Advanced Computing in the Age of AI | Wednesday, December 7, 2022

Is Automation to Blame for Our Economic Woes? 

<img style="float: left;" src="" alt="" width="95" height="71" border="0" />Despite reassurances of automation professionals throughout the industry, some experts simply aren't convinced that technological advancements in robotics and automation aren't negatively impacting U.S. employment rates, which is what Erik Brynjolfsson and Andrew McAfee of the MIT Sloan School of Management have been arguing over the past year and a half.

Despite reassurances of automation professionals throughout the industry, some experts simply aren't convinced that technological advancements in robotics and automation aren't negatively impacting U.S. employment rates.

The common claim is that for a given automation technology that a company plans to adopt, the workers being displaced will be given new jobs within that department, often revolving around maintaining the new automation equipment.

Erik Brynjolfsson, professor at the MIT Sloan School of Management and his collaborator Andrew McAfee are among the skeptics, and have been arguing over the past year and a half that because of these advancements, job prospects are looking bleak not only in manufacturing, but in clerical work, retail, as well as professions in law, financial services, education and medicine.

Their claim, which might seem obvious enough to some, is made even more grave when you look past the obvious fact that robots are capable of replacing human workers. Looking even deeper, the pair believes that not only are robots taking over jobs, but they are doing so at a greater rate than they create them, which would ultimately shrink the workforce and contribute to economic stagnation and growing socioeconomic inequality.

Adding support to Brynjolfsson and McAfee's claim is a chart of productivity versus employment in the U.S. over the past century, where productivity was defined as the amount of economic value generated by a unit of labor over time. Following World War II, the line tracking productivity held near to the line tracking employment, and a steady rise in one was mirrored by the other. But around 2000, the lines began down separate paths, with productivity rising while employment fell—a moment that Brynjolfsson and McAfee call “the great decoupling.”

Brynjolfsson says he is confident that technological advancements are behind both post-2000 trends.

In addition, Brynjolfsson pointed to another chart illustrating a falling median income associated with a rising GDP.

“It's the great paradox of our era,” Brynjolfsson said in an interview with MIT Technology Review. “Productivity is at record levels, innovation has never been faster, and yet at the same time, we have a falling median income and we have fewer jobs. People are falling behind because technology is advancing so fast and our skills and organizations aren't keeping up.”

While the impressive automation systems that began transforming our factories back in the 80's are an obvious example to support the authors' claims, there are plenty of white collar, clerical jobs that have also become obsolete, and could potentially have a greater impact on nationwide employment.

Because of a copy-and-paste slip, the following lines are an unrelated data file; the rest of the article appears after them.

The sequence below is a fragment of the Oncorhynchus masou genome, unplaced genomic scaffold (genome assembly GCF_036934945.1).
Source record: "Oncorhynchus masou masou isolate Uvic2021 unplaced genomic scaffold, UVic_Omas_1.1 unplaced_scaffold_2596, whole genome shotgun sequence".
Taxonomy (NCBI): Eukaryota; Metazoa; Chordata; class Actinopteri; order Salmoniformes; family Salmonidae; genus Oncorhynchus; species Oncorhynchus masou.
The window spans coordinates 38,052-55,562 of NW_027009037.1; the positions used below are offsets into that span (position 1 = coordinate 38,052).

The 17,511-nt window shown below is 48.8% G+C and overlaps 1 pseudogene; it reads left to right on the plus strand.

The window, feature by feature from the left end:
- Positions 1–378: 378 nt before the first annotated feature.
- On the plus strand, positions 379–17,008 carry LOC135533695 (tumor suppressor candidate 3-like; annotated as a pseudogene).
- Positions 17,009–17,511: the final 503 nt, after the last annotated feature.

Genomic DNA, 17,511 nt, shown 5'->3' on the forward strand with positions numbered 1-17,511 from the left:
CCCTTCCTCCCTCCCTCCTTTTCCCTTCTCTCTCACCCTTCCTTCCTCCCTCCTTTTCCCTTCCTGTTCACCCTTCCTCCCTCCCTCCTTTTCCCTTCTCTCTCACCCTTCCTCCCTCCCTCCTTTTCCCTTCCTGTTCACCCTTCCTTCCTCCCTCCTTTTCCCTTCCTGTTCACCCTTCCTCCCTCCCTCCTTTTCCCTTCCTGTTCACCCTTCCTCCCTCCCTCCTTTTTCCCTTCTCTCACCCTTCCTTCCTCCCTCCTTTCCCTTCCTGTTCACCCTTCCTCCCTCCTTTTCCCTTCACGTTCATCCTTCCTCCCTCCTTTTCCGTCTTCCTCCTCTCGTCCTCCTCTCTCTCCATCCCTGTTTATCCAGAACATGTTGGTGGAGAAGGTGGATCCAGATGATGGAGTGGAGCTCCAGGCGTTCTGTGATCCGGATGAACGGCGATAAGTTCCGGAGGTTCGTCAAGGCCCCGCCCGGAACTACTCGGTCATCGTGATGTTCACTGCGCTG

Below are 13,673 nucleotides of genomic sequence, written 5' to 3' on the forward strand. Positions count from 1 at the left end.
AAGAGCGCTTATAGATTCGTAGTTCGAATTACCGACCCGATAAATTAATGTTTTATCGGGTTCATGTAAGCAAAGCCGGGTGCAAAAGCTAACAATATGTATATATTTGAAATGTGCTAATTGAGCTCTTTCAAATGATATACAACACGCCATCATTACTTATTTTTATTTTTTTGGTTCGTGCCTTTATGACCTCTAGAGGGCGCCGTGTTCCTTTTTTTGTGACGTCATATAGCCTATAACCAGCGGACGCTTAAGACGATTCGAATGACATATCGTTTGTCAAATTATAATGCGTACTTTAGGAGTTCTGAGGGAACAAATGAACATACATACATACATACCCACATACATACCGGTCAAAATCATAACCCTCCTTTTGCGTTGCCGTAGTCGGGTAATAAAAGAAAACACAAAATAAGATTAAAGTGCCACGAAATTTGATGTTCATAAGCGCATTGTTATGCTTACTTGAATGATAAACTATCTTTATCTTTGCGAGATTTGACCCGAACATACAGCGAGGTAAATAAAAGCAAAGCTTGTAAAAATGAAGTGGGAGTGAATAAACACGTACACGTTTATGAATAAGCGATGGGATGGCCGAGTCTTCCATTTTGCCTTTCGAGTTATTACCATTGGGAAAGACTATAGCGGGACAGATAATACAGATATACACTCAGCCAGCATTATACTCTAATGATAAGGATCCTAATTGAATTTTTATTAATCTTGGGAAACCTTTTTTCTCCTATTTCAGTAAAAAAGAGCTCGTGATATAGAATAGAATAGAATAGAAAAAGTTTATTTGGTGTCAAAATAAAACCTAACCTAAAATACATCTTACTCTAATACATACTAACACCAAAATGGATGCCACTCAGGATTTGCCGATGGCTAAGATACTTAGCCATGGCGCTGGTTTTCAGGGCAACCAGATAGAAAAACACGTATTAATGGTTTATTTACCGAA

Granted, as MIT Technology Review's David Rotman pointed out, it's quite possible that the authors' estimates of innovation are in fact overestimates.

Among the skeptics is David Autor, an economist at MIT who doubts that technology could be behind such a shift, and actually doubts that productivity gains are as significant as Brynjolfsson claims. “There was a great sag in employment in 2000. Something did change,” Autor said. “But no one knows the cause.”

Autor did say that computer technologies are changing the array of available jobs, but those changes “are not always for the good.” He noted computer takeover of jobs in bookkeeping, clerical work and repetitive manufacturing positions since the 1980s, whereas openings higher-paying jobs that require more creativity are growing, and low-skill service jobs aren't seeing much of an impact from such technological advancements. The result, said Autor, is a polizarized workforce and a “hollowing out” of the middle class.

But is there anything we can actually do about it?

In an interview with Rotman, McAfee described Google's fleet of driverless cars with “a certain awe,” despite following it up with warnings about how such innovations could be hurting the economy. “I would like to be wrong,” McAfee said, “but when all these science-fiction technologies are deployed, what will we need all the people for?”

So even if we understand what's happening, it looks extremely unlikely that we would attempt to slow innovations in automation technologies—and why would we? Such advancements have helped manufacturers of all sizes to boost quality and production. But if Brynjolfsson and McAfee are right, where does that leave us?

It's possible that the economy is in a state of shock as employers adjust job descriptions to better complement their automation technologies, and if that's the case employment is likely to rebound. After all, robots for manufacturing were meant to make human work more efficient, and if they could in fact replace a human worker, the idea was for the company to then be able to expand to ultimately hold the same number of employees, if not more.

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